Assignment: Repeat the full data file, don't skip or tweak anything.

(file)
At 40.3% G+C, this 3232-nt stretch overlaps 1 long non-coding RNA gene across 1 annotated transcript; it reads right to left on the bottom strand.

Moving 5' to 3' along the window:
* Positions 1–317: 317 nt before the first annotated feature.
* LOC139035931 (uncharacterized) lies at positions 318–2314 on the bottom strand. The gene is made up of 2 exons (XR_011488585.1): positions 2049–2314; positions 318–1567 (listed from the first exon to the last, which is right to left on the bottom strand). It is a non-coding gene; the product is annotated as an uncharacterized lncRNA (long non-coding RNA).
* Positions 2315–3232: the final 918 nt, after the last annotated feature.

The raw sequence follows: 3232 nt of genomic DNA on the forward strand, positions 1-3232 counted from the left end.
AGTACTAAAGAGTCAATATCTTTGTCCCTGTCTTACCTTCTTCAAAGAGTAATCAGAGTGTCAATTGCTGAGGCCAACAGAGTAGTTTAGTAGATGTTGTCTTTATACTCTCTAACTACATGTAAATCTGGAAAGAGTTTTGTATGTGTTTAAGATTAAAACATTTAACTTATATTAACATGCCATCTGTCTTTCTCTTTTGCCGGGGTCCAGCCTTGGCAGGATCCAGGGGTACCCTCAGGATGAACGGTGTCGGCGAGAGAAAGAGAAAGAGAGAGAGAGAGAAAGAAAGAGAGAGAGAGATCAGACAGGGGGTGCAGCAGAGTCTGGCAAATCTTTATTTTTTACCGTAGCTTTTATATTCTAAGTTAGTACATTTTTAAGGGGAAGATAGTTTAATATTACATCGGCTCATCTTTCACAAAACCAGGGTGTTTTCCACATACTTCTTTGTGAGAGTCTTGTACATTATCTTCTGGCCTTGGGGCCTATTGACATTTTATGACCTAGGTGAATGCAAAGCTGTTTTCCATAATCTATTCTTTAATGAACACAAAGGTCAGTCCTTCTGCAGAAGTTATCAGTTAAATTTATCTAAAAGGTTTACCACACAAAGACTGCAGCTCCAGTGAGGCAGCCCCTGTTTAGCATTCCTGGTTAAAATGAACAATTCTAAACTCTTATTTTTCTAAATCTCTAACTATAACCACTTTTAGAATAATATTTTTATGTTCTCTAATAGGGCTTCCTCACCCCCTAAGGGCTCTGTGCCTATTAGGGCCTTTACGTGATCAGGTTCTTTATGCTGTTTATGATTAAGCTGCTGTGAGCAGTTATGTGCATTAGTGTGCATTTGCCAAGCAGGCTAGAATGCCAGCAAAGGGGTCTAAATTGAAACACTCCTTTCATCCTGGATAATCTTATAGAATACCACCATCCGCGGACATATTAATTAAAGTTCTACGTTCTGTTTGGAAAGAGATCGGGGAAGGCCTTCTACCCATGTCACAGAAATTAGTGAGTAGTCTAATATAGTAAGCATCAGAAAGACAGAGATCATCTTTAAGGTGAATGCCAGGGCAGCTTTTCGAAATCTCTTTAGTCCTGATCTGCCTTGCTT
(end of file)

At 40.3% G+C, this 3232-nt stretch overlaps 1 long non-coding RNA gene across 1 annotated transcript; it reads right to left on the bottom strand.

Moving 5' to 3' along the window:
* Positions 1–317: 317 nt before the first annotated feature.
* LOC139035931 (uncharacterized) lies at positions 318–2314 on the bottom strand. The gene is made up of 2 exons (XR_011488585.1): positions 2049–2314; positions 318–1567 (listed from the first exon to the last, which is right to left on the bottom strand). It is a non-coding gene; the product is annotated as an uncharacterized lncRNA (long non-coding RNA).
* Positions 2315–3232: the final 918 nt, after the last annotated feature.

The raw sequence follows: 3232 nt of genomic DNA on the forward strand, positions 1-3232 counted from the left end.
AGTACTAAAGAGTCAATATCTTTGTCCCTGTCTTACCTTCTTCAAAGAGTAATCAGAGTGTCAATTGCTGAGGCCAACAGAGTAGTTTAGTAGATGTTGTCTTTATACTCTCTAACTACATGTAAATCTGGAAAGAGTTTTGTATGTGTTTAAGATTAAAACATTTAACTTATATTAACATGCCATCTGTCTTTCTCTTTTGCCGGGGTCCAGCCTTGGCAGGATCCAGGGGTACCCTCAGGATGAACGGTGTCGGCGAGAGAAAGAGAAAGAGAGAGAGAGAGAAAGAAAGAGAGAGAGAGATCAGACAGGGGGTGCAGCAGAGTCTGGCAAATCTTTATTTTTTACCGTAGCTTTTATATTCTAAGTTAGTACATTTTTAAGGGGAAGATAGTTTAATATTACATCGGCTCATCTTTCACAAAACCAGGGTGTTTTCCACATACTTCTTTGTGAGAGTCTTGTACATTATCTTCTGGCCTTGGGGCCTATTGACATTTTATGACCTAGGTGAATGCAAAGCTGTTTTCCATAATCTATTCTTTAATGAACACAAAGGTCAGTCCTTCTGCAGAAGTTATCAGTTAAATTTATCTAAAAGGTTTACCACACAAAGACTGCAGCTCCAGTGAGGCAGCCCCTGTTTAGCATTCCTGGTTAAAATGAACAATTCTAAACTCTTATTTTTCTAAATCTCTAACTATAACCACTTTTAGAATAATATTTTTATGTTCTCTAATAGGGCTTCCTCACCCCCTAAGGGCTCTGTGCCTATTAGGGCCTTTACGTGATCAGGTTCTTTATGCTGTTTATGATTAAGCTGCTGTGAGCAGTTATGTGCATTAGTGTGCATTTGCCAAGCAGGCTAGAATGCCAGCAAAGGGGTCTAAATTGAAACACTCCTTTCATCCTGGATAATCTTATAGAATACCACCATCCGCGGACATATTAATTAAAGTTCTACGTTCTGTTTGGAAAGAGATCGGGGAAGGCCTTCTACCCATGTCACAGAAATTAGTGAGTAGTCTAATATAGTAAGCATCAGAAAGACAGAGATCATCTTTAAGGTGAATGCCAGGGCAGCTTTTCGAAATCTCTTTAGTCCTGATCTGCCTTGCTT